The above-described approach is most effective when only a small number of classification decisions are to be made (e.g., female vs. male, or hands-free vs. hand-held) for any given utterance. When a large number of classifications are required simultaneously, however (e.g. age, gender, speech type, and environment type), the above approach may require an undesirably large number of data collections and acoustic models. For these applications, instead of building explicit acoustic models for every possible classification, caller-independent transforms can be used to map acoustic models from one channel to generate a synthesized model in a new channel not yet seen. Transforms of this type can be created by using the techniques described in U.S. Pat. No. 6,233,556 of Teunen et al., which is incorporated herein by reference.
For example, this separation of channel and speaker allows a set of age-classification models trained from data collected in relatively noiseless (“clean”) hand-held environments to be used to detect a caller's age in a more noisy, hands-free environment. In this case, generic transforms for mapping clean handheld acoustic data to hands-free data are applied to the individual age classification models, to generate synthetic age classification algorithms for hands-free environments.
In one embodiment of a system that makes both channel-type and speaker-related classifications, the channel (e.g., hand-held vs. hands-free) is first identified from models adapted for specific channels. Then, the speaker classification (e.g., age) is identified by choosing from models that are synthesized for that environment by applying the caller-independent transforms. FIG. 7 illustrates an example of this process in the case where the channel classification is between “hands-free” and “hand-held”, and the age classification is from among the age groups 4-12, 12-20, 20-60, and 60 and above.
As noted above, the automatic detection of characteristics may also include direct measurements. For example, the log magnitude of the speech level and background noise level, and the difference between these quantities (the SNR), can also be used to customize dialogs. The background noise level can be computed by averaging measurements of the intensity of the input signal over regions that are not detected as speech by the recognition system. Similarly the speech level can be determined by averaging measurements of the input intensity in regions that are detected as speech. On a log scale, the difference between these measurements is the SNR.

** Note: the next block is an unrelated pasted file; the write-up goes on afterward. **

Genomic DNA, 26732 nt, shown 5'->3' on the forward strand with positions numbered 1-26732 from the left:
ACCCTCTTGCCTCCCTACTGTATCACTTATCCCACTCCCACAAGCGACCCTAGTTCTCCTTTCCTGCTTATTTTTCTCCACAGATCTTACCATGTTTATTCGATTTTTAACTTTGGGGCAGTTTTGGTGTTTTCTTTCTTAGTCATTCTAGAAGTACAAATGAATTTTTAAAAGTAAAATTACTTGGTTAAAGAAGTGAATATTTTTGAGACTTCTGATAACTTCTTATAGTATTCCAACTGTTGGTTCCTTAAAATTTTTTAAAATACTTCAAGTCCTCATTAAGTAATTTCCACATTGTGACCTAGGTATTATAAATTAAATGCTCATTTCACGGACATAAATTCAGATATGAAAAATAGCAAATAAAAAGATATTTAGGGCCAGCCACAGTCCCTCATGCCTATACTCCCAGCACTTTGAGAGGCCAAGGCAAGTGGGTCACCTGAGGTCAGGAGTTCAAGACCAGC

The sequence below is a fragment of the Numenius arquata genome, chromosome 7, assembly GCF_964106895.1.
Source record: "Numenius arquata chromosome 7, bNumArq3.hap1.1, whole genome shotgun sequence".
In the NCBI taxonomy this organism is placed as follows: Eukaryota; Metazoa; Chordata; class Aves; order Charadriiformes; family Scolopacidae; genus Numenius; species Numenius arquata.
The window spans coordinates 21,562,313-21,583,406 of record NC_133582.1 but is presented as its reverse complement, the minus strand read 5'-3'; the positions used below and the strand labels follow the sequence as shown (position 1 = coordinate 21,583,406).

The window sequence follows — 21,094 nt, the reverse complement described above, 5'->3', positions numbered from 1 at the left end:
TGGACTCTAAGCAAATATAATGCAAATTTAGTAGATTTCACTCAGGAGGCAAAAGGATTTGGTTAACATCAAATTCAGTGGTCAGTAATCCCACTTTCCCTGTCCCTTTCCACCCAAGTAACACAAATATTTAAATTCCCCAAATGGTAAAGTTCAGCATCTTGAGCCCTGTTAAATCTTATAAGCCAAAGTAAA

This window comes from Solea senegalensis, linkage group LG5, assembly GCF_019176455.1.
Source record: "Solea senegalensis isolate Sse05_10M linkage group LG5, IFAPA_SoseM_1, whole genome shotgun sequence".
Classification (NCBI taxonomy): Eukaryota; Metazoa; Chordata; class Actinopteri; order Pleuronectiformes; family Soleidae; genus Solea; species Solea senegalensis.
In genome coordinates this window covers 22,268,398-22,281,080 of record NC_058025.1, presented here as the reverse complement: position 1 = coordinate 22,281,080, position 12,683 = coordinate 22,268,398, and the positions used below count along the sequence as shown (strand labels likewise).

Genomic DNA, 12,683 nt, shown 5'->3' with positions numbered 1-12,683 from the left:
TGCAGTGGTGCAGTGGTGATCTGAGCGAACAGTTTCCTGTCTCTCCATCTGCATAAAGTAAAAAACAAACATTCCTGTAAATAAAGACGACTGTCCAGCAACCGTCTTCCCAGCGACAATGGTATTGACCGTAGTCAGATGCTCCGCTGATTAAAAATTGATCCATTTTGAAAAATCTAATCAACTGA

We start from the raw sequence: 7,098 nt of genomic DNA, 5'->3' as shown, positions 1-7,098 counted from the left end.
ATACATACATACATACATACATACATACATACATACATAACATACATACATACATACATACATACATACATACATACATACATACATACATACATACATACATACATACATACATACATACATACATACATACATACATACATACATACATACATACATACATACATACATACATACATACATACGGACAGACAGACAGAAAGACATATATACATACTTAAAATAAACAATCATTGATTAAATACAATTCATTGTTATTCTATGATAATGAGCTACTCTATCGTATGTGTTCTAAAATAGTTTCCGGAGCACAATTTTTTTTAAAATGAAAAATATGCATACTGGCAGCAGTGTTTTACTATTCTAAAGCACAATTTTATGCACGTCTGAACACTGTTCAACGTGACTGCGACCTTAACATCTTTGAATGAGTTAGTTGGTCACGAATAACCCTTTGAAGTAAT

- III. Dialog Customization
Speech level, background noise level, and SNR can also be used in combination with other measurements, including the history of previous errors, the length of the speaker's utterance, the utterance's confidence score, the prompt duration, start of speech delay and barge-in, to detect why the speaker encountered an error. A statistical classifier as described above could determine the most likely cause of error, although a classifier using another technology, such as neural networks, decision trees or discriminant analysis might alternatively be used.
Selected examples of customizing a dialog at the application level will now be described in greater detail. One customization which can be done using this approach is call routing, where the technology routes a call from a person based on the detected characteristic(s). After one or more characteristics of the caller (speaker) and/or his environment are detected, algorithms determine if and where the call should be routed, based on the detected characteristics. For example, if a native Spanish speaker in the Southeastern U.S. calls into a system, the system may detect his Spanish accent. After detection, a system component matches the detected accent with contact information for bilingual, Spanish-speaking operators. The system then forwards the call to the bilingual operators for improved service.